The matrix affects carabid beetle assemblages in linear urban ruderal habitats

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Prass , M , Vrezec , A , Setala , H & Kotze , D J 2017 , ' The matrix affects carabid beetle assemblages in linear urban ruderal habitats ' , Urban Ecosystems , vol. 20 , no. 5 , pp. 971-981 .

Title: The matrix affects carabid beetle assemblages in linear urban ruderal habitats
Author: Prass, Marju; Vrezec, Al; Setala, Heikki; Kotze, D. Johan
Contributor organization: Environmental Sciences
Heikki Setälä / Principal Investigator
Urban Ecosystems
Date: 2017-10
Language: eng
Number of pages: 11
Belongs to series: Urban Ecosystems
ISSN: 1083-8155
Abstract: Matrix contrasts affect communities in patchy landscapes by influencing resources, abiotic conditions and spill-over effects. However, current knowledge is significantly biased towards forest and rural communities. We examined the effects of three different matrix types, i.e., low, intermediate and high contrasts, on carabid beetle assemblages at urban railway verges in two climatic regions. Study sites were located in Finland and in Slovenia. Using pitfall trapping, non-metric multidimensional scaling and generalised linear mixed models, we investigated carabid assemblages at railway verges and in differently contrasting adjacent matrices, i.e. built-up, grassland and forest. The matrix influenced carabid assemblages at railway verges. Assemblages grouped with adjacent matrix types, although some Finnish railway assemblages included a characteristic set of open dry habitat species. Abundances of generalist species at railway verges were higher when next to grassland or forest than urban matrices. Habitat specialists responded negatively to high contrast matrices, resulting in lower abundances of open habitat specialists in railway verges when next to forests and nearly no spill-over of forest specialists into railway verges. These patterns were consistent in both countries, i.e. irrespective of climatic region. Our study emphasises effects of the adjacent matrix and matrix contrasts on communities in linear open habitat patches in cities. Knowledge on matrix effects in patchy landscapes, such as urban environments, is essential in understanding the distribution and composition of communities in discrete patches. This knowledge can be used in conservation planning. If habitat specialists are negatively affected by high matrix contrasts, high contrasts should be avoided.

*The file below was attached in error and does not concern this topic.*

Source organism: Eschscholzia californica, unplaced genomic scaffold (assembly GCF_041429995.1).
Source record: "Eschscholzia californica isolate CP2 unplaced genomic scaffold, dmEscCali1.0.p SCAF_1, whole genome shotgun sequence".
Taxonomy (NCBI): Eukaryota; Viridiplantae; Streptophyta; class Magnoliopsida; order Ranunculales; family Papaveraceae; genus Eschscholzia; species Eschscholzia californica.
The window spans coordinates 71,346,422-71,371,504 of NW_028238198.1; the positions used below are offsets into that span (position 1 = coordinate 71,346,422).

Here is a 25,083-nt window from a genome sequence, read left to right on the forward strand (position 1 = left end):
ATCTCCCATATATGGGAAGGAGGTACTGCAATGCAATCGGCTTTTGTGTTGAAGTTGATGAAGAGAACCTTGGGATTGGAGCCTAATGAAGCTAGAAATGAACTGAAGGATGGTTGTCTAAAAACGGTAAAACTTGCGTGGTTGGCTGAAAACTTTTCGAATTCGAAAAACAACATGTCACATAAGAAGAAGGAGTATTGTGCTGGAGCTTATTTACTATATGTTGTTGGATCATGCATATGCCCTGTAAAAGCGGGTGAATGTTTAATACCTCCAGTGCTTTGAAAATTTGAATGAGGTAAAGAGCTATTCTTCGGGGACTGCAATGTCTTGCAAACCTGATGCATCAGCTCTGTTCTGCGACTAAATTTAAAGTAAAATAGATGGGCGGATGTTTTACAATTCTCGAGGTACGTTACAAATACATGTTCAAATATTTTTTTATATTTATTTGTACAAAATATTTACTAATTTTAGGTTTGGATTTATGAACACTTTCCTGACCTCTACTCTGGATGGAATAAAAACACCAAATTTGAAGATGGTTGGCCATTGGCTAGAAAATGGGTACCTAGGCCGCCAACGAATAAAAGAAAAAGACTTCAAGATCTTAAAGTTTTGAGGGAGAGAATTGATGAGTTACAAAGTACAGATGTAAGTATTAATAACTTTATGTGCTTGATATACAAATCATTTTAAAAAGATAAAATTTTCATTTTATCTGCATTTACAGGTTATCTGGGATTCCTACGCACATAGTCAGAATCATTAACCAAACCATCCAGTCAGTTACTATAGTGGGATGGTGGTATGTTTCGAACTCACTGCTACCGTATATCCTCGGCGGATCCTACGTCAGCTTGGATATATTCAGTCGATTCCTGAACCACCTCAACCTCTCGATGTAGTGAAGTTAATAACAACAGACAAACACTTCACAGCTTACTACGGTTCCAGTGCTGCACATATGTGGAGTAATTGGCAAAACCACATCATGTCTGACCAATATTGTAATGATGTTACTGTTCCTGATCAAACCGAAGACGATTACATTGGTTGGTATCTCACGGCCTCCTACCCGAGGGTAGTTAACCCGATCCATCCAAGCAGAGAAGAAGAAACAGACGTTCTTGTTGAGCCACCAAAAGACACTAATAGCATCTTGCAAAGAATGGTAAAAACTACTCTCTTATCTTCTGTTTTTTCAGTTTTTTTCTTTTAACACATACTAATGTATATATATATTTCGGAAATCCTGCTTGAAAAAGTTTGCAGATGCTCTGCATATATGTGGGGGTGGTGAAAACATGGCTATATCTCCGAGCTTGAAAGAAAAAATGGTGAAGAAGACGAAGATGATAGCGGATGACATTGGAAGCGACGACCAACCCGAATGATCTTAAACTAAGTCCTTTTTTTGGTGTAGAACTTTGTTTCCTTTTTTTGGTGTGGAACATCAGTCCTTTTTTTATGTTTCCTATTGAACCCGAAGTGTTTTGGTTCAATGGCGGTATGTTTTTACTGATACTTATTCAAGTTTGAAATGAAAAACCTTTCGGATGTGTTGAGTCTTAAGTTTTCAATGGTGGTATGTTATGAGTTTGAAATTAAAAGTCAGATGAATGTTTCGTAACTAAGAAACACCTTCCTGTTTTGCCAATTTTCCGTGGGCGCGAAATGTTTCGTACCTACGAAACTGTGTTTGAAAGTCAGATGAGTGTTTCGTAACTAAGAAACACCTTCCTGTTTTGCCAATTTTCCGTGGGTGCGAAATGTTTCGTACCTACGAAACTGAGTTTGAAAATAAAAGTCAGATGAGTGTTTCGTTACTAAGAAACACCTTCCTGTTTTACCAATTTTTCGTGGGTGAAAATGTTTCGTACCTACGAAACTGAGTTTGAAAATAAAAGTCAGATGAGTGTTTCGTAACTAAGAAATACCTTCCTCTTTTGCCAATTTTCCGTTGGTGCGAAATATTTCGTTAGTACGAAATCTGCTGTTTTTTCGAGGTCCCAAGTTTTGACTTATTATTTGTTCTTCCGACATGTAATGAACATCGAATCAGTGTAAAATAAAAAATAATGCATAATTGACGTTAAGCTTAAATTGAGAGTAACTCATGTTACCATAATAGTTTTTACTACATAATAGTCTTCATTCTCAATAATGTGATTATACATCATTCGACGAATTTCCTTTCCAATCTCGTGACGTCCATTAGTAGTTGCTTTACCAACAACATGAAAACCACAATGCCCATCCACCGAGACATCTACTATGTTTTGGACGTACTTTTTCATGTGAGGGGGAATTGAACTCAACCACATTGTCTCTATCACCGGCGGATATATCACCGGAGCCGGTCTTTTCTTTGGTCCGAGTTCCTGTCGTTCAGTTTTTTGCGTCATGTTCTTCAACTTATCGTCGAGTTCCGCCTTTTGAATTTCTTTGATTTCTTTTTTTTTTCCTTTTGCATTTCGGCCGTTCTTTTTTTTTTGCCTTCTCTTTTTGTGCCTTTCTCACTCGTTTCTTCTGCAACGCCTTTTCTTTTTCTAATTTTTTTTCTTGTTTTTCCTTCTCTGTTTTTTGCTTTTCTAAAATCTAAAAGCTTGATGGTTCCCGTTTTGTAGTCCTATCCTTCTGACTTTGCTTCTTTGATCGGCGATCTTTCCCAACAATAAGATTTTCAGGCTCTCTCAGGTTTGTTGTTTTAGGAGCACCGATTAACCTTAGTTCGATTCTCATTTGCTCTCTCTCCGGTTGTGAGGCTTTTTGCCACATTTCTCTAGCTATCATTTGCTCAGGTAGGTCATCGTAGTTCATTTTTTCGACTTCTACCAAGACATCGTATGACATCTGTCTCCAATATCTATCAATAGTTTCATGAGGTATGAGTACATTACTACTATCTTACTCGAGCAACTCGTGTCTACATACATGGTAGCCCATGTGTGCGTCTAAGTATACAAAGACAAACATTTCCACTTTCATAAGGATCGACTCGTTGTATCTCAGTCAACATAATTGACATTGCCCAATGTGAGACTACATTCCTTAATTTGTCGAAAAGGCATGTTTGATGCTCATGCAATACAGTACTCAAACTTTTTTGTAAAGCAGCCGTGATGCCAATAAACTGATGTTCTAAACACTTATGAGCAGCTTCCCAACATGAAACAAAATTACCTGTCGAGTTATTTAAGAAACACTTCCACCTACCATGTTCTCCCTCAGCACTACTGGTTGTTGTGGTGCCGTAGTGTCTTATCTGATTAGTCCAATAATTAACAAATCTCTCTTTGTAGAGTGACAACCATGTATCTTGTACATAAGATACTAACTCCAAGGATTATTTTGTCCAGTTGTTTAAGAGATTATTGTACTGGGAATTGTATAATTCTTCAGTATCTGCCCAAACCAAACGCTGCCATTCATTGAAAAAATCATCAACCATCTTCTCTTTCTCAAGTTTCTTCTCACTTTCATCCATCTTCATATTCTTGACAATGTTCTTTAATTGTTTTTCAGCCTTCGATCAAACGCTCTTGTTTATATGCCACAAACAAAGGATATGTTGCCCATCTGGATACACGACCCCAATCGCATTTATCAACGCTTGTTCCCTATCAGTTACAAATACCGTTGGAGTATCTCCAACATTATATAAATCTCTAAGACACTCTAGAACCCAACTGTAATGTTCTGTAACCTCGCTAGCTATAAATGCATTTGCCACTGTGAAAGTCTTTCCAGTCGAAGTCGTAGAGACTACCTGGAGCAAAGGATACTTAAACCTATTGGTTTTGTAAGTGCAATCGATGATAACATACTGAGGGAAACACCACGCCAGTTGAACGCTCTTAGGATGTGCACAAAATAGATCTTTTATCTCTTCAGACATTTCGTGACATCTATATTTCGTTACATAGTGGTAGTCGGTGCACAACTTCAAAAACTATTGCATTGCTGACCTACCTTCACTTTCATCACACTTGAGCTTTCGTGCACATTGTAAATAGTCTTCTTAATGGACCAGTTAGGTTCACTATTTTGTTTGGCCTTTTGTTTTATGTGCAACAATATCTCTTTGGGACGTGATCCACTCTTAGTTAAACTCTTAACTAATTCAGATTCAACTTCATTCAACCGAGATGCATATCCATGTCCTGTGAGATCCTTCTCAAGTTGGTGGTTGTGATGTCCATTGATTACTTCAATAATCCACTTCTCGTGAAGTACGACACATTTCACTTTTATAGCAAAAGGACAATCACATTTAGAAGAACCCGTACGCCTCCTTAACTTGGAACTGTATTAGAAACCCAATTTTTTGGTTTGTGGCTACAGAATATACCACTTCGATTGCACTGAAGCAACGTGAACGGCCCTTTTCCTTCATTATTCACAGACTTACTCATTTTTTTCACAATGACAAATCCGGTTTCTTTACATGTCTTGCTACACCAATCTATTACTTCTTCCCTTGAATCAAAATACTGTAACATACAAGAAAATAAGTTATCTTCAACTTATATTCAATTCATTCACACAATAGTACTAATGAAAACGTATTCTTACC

Subject: Carabidae
Edge responses
Linear habitats
Matrix contrasts
Matrix effects
1172 Environmental sciences
Peer reviewed: Yes
Rights: unspecified
Usage restriction: openAccess
Self-archived version: acceptedVersion

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